Wait, What? It’s the Middle of the Week Already?

Out between the Man and the Temple, a solitary woman danced in the dust.

It’s hard to believe, but it’s true. Here we are on hump day, halfway through the week already. At least it is as gorgeous as you can imagine.

Yes, we’ve had our share of blowing dust, but nothing, NOTHING like two years ago. There was no way it was going to be one beautiful calm day after another like last year, but to these eyes it seems that balance has been restored. Sometimes you get caught in some nasty stuff, and you have to hunker down in your tent or in Center Cafe or whatever you have, and wait it out. But the waits have not been very long.

Folks continue to stream into the city, although anecdotal reports say the lines at both the Gate and the Greeters have been … dare we say it? … not that bad. Melissa and James, our guardian angels from S.F. who brought our backup camera to the playa, left Reno on Monday morning and were in their camp three hours later. Three hours! On Monday! … Another group of friends came in last night and pulled in to Gate road around midnight, and there were three cars ahead of them in line. Three.

Maybe the longest delays have been caused by the very noticeable police presence here. We are told by reliable people with direct knowledge of the situation that there are more law enforcement personnel here than in previous years, and they are keeping a higher profile. More cars than ever before are being pulled over and searched as soon as they pass the Greeters’ stations. And almost any infraction will be cited, so make sure your tail lights are working, and that your bicycle racks do not block your license plate. And of course obey the Black Rock City speed limit. Also, reacquaint yourself with your rights regarding searches, because in almost all cases officers will try to search search your car. And they have dogs to help them. A word to the wise.

Beyond all that, things proceed apace. The city feels positively crammed with high-quality art, maybe more than ever before. The 35 pieces associated with the CORE project enhance that impression, but in general, there is art everywhere. And there are art cars everywhere, as well. There are old favorites like the Neverwas Haul, and new favorites like Christina, the giant yacht. Really, it’s never been easier to hitch a ride around the playa on something fun, cool or loud – or all three.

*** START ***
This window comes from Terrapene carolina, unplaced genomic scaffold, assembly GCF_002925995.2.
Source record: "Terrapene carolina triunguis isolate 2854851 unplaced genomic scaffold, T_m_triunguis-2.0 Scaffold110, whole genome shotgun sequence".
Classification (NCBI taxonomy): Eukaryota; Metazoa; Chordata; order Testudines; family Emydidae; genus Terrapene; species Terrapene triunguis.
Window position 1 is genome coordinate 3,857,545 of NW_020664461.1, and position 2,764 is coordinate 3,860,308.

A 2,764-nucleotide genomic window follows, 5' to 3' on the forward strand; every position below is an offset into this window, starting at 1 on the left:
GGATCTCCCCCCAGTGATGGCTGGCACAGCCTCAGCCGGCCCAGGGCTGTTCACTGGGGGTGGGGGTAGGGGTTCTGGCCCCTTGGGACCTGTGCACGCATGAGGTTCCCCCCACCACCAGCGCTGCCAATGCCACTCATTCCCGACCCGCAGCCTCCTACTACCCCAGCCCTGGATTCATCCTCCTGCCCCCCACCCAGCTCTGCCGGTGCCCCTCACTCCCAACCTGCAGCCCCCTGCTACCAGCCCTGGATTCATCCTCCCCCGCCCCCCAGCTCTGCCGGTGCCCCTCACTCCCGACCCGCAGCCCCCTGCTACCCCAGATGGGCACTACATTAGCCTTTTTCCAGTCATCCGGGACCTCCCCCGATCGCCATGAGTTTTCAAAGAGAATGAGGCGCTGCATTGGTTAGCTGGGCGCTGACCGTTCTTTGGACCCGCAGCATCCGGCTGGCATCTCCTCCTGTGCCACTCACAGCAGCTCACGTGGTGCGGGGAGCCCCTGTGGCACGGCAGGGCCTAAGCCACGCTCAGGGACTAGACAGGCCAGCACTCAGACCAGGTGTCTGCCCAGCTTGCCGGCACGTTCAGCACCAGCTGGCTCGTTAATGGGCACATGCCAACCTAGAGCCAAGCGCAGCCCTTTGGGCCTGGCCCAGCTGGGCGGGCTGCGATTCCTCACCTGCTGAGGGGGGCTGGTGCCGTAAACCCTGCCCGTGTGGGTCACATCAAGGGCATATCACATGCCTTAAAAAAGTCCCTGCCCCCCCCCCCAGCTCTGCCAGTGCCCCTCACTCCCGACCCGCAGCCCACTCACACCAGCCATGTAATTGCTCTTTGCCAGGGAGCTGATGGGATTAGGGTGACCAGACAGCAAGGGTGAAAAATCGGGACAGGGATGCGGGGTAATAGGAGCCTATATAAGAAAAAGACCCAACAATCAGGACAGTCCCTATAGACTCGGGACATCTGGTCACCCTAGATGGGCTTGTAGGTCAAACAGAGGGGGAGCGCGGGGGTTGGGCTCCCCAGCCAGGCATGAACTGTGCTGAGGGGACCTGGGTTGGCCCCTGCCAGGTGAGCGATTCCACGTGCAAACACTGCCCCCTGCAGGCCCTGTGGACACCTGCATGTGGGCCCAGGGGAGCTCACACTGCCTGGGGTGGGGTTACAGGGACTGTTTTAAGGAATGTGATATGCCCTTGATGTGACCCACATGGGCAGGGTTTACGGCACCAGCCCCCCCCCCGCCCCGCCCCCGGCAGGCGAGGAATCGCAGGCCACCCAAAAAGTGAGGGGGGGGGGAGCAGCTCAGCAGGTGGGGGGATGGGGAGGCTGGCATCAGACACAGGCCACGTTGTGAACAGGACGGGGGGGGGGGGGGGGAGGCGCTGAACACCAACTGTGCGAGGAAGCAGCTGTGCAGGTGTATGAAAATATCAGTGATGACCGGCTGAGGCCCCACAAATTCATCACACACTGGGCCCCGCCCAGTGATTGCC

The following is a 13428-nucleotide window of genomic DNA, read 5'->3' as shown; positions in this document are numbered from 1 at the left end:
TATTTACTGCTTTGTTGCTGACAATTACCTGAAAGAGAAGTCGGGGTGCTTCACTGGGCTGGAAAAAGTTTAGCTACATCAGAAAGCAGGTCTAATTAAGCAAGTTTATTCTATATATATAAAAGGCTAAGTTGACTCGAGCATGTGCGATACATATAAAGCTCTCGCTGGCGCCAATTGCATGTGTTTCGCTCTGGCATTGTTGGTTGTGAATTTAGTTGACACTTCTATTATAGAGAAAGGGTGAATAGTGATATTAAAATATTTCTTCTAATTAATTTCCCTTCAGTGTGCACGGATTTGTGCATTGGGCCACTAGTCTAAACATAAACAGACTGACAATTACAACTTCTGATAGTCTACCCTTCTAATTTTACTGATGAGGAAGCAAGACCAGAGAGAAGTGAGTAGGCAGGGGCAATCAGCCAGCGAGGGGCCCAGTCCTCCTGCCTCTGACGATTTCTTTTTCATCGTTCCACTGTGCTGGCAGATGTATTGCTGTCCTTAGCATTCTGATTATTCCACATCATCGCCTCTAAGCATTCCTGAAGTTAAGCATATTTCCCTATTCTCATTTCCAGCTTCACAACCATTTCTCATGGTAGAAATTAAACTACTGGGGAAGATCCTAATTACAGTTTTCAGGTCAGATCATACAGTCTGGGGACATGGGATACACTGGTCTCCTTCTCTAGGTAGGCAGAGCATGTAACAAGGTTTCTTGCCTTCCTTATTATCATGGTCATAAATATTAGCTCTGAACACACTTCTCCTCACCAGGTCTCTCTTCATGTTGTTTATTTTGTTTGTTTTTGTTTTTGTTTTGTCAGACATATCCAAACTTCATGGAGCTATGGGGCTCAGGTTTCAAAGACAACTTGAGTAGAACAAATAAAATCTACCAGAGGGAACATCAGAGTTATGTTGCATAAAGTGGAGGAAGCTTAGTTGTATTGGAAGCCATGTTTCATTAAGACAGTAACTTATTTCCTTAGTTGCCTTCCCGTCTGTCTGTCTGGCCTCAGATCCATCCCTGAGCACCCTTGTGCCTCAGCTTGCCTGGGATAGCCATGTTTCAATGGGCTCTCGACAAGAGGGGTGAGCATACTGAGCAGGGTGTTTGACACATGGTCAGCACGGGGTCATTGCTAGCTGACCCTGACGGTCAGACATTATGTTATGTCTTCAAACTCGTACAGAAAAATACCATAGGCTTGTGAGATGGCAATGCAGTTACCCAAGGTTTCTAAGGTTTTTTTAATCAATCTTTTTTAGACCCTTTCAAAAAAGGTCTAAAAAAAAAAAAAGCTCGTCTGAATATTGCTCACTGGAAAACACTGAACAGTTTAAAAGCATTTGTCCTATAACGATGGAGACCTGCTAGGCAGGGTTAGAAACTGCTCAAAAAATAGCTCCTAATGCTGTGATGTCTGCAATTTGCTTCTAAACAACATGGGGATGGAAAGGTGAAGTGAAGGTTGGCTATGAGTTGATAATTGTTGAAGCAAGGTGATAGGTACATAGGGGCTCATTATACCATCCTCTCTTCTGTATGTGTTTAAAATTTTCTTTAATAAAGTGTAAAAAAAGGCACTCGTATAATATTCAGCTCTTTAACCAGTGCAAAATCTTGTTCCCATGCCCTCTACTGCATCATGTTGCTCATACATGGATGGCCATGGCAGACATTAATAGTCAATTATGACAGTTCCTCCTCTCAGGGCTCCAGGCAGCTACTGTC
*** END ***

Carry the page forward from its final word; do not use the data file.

Mike Garlington’s and Laura Kempton’s “Ego” draws visitors no matter what the conditions.

Even though the population of the city is ahead of last year’s pace – there were 40,000 people here yesterday, and today we’re at 47,249  – the city seems quieter than in recent years. The public spaces like the Esplanade and Center Camp seem almost eerily quiet. It’s hard to figure out why, but one theory goes that because there is so much art out in the playa, and so many ways to get out to it, that more people are out exploring than gathering in the more public meeting places.

Here’s a look at some of what’s been going on:

Tuesday night was “friends and family” night at Thunderdome, and the various crews that build the city had a great time going at each other.
Christina is here and drawing big crowds.

 

There are LOTS of children around the various camps, and one of their favorite activities is to help the Lamplighters put out the lanterns in the evening.
The Pier 2.0 is simply spectacular; if you visit it, make sure you find the “mer-pig,” half pig, half mermaid, in formaldehyde.

 

“Singularity Transmission” had some problems with the wind, but the symphony of sounds being gathered there is otherworldly and beautiful.

 

Street fights with fire? Sure, Burning Man has those.

 

 

 

 

About the author: John Curley

John Curley has been Burning since the relatively late date of 2004, and in 2008 he spent the better part of a month on the playa, documenting the building and burning of Black Rock City in words and pictures. John is a longtime newspaper person and spent many years at the San Francisco Chronicle, where he was a deputy managing editor in charge of Page One and the news sections of the paper. Since leaving the Chronicle in 2007, he was a contributing editor on Blue Planet Run, a book about the world's water crisis, and for the past two years has been a lecturer at UC Berkeley's Graduate School of Journalism. He has also started an event and editorial photography business, and is also working on a book about the "Ten Dollar Doc" from Arco, Idaho, which will make a lovely film someday.

5 thoughts on “Wait, What? It’s the Middle of the Week Already?

  • What made this burn less burny, meaningful, epic and amazing as others? What went wrong?

    Nothing. Fucking NOTHING!

    The newbies arrived early and did all their newbie things early enough to figure it all out and assimilate with the city before the burn.

    We arrived on Sunday to no line at all. We left Sunday after the burn, at sunset, and Exodus was only 90 minutes. How is that possible?

    Lightning, rain, dust, hard playa, soft playa… Enough to kick a veteran burner’s ass, but, to all of the cynics who thought that tens of thousands of experienced burners couldn’t bring it to the playa and make Black Rock City what it is: the problem isn’t them, it’s you.

    Big hugs to Black Rock City 2012! In spite of everything, you all kept it awesome!

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